Balalaika is a Russian folk musical instrument. In case you never saw it, the balalaika resembles a guitar, only triangular in shape and with three strings.
Balalaika is the most famous Russian instrument. Along with the accordion and harp, balalaika has become one of the symbols of the musical creativity of the Russian people. Along with matryoshka, vodka, samovar and others, it is one of the unofficial symbols of Russia. Today we will tell you the history of the balalaika.
Origins of the balalaika
The history of balalaika is rooted in the depths of centuries… Despite the fact that there is a fairly large amount of documents and information, the researchers did not come to a unified version of its origins. Some people believe that the balalaika was invented in Russia, others think that it came from the folk instrument of the Kyrgyz-Kaisaks – dombra. There is also a version that the balalaika was invented during the Tatar rule, or at least borrowed from the Tatars.
It is believed that the balalaika has spread all over Russia since the end of the 17th century. According to Wikipedia, the first official records about the balalaika are dated 1688: the old document mentions two peasants who rode in a cart, played the balalaika and scolded the guards, for which they were arrested.
The balalaika spread among the peasants, as well as among buffoons (skomorokhs) who performed at fairs, entertained the people, and thus earned a living and a bottle of vodka. Often the repertoire of buffoons was against the existing powers: like true folk jesters, they made fun of politicians and the Orthodox church.
It is not surprising that in 1648, a very pious tsar, the great prince of all Russia Alexei Mikhailovich issued a decree in which he ordered all the instruments (domra, balalaika, horns, harp, etc.) to be collected and burnt, and those who would not obey and would not give up their instruments should have been flogged and send to exile. In addition, everything that could fall under the definition of “demonic deeds and merrymaking” was forbidden. Playful songs, dances, and even a game of chess were classified as demonic. Most affected by this decree were musicians, vagrant artists and buffoons. All their activities suddenly became outside of the legal.
But time passed, the tsar died and the repression gradually stopped. The balalaika started sounding again throughout the country, but not for long. The time of popularity was again replaced by almost complete oblivion until the middle of the 19th century. Only rare peasants continued to play the balalaika.
Revival of balalaika
So the balalaika would have been totally lost if not for one day when a young nobleman Vasily Vasilievich Andreev, traveling on his estate, would not have heard the balalaika from his house-serf Antip. Vasily Vasilievich Andreev was struck by the peculiarity of the sound, and yet he considered himself an expert on Russian folk instruments. And he decided to make the balalaika the most popular instrument.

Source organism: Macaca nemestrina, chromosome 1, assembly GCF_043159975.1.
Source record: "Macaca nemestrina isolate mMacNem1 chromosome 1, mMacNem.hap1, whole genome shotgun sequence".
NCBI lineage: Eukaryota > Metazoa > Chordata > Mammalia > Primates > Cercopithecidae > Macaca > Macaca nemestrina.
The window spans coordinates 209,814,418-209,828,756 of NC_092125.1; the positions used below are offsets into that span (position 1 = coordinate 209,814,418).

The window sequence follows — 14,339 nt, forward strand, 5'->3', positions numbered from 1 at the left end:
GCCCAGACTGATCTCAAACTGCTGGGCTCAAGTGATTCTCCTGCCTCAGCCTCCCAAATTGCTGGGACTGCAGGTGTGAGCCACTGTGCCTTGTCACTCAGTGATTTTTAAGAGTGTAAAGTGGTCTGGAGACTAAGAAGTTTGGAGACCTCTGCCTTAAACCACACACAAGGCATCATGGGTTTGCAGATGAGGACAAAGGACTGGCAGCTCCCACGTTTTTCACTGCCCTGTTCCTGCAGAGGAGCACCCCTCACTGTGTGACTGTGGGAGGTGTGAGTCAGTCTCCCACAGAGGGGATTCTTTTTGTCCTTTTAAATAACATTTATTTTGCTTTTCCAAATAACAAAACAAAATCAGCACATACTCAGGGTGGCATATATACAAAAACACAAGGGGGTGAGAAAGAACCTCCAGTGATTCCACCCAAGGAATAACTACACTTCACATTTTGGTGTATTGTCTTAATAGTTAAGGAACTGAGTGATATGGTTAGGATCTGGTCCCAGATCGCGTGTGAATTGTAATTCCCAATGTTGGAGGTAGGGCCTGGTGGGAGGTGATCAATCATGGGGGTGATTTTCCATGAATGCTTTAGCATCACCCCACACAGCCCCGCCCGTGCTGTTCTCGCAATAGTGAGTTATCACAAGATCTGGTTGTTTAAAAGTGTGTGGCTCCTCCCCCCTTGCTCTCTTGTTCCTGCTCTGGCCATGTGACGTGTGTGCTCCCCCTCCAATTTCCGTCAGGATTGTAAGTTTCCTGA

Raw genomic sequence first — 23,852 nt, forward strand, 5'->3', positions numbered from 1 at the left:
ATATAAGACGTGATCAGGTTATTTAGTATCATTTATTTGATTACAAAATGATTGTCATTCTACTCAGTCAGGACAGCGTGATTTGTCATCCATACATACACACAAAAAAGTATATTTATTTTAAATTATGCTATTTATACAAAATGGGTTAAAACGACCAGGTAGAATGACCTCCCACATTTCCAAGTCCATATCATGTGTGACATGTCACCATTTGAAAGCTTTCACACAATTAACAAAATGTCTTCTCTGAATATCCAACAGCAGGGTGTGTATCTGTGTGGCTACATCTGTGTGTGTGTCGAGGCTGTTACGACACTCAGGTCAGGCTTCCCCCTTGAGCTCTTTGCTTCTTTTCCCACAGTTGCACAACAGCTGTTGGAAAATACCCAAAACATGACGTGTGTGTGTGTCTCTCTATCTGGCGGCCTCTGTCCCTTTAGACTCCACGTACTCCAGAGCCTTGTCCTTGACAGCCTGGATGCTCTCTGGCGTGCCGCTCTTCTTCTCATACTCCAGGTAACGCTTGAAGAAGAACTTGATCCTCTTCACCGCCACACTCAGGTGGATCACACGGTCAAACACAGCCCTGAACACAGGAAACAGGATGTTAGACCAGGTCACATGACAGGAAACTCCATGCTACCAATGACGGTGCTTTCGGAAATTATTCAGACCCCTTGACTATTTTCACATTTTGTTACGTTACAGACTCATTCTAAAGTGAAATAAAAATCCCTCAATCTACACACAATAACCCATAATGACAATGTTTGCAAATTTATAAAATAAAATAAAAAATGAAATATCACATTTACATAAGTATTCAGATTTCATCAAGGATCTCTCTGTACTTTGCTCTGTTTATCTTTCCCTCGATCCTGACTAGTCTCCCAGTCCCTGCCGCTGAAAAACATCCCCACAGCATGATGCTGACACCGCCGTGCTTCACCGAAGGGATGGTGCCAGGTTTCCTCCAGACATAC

To begin with, he slowly learned to play, then he noticed that the instrument was fraught with enormous opportunities, and decided to improve the balalaika. Andreev went to St. Petersburg to the violin master Ivanov and asked him to think about how to improve the sound of the instrument. Ivanov, however, categorically refused to deal with the balalaika. Andreev then took out an old balalaika that he bought at the fair for thirty kopeks and masterfully performed one of the numerous Russian folk songs. Ivanov was very impressed and finally agreed. The work took a long time, but a new balalaika was eventually made.
However, Vasily Andreev conceived something more than just the creation of an improved balalaika. Having taken it from the people, he wanted to bring it back it to the people and to make it wide spread. Now every serving soldier was given a balalaika, and, leaving the army, took the instrument with him.
The days of glory
This way, the balalaika again spread throughout Russia and became one of the most popular instruments. Moreover, Andreev decided to create a family of balalaikas of different sizes on the model of a string quartet. For this, he gathered some of the best masters who, working together, made piccolo, descant, prima, sekunda, viola, bass, and contrabass balalaikas. From these instruments, the basis of the Great Russian Orchestra was created and then traveled to countless countries around the world glorifying the balalaika and Russian culture. It got so popular that in England, USA, and Germany, orchestras of Russian folk instruments were created as well.
In the beginning, Andreev played in the orchestra himself, then he conducted it. At the same time, he gave solo concerts, the so-called “balalaika evenings”. All this contributed to an unusual surge in the popularity of balalaika in Russia and beyond. Moreover, Vasily Vasilievich educated a huge number of students who also tried to support the popularization of balalaika. During this period, composers finally drew attention to the balalaika and, for the first time in its history, the balalaika sounded with an orchestra.
Today the instrument is again going through hard times. There are only a few professional performers left. Balalaika is well forgotten in the modern villages. In general, folk music today is interesting to a very narrow circle of people who attend concerts or play folk instruments themselves.
There are very few famous balalaika players today who are trying to maintain the popularity of the great instrument and are engaged in teaching and concert activities.
In the history of balalaika there have been ups and downs, but it continues to live and takes its rightful place among the symbols of Russian culture.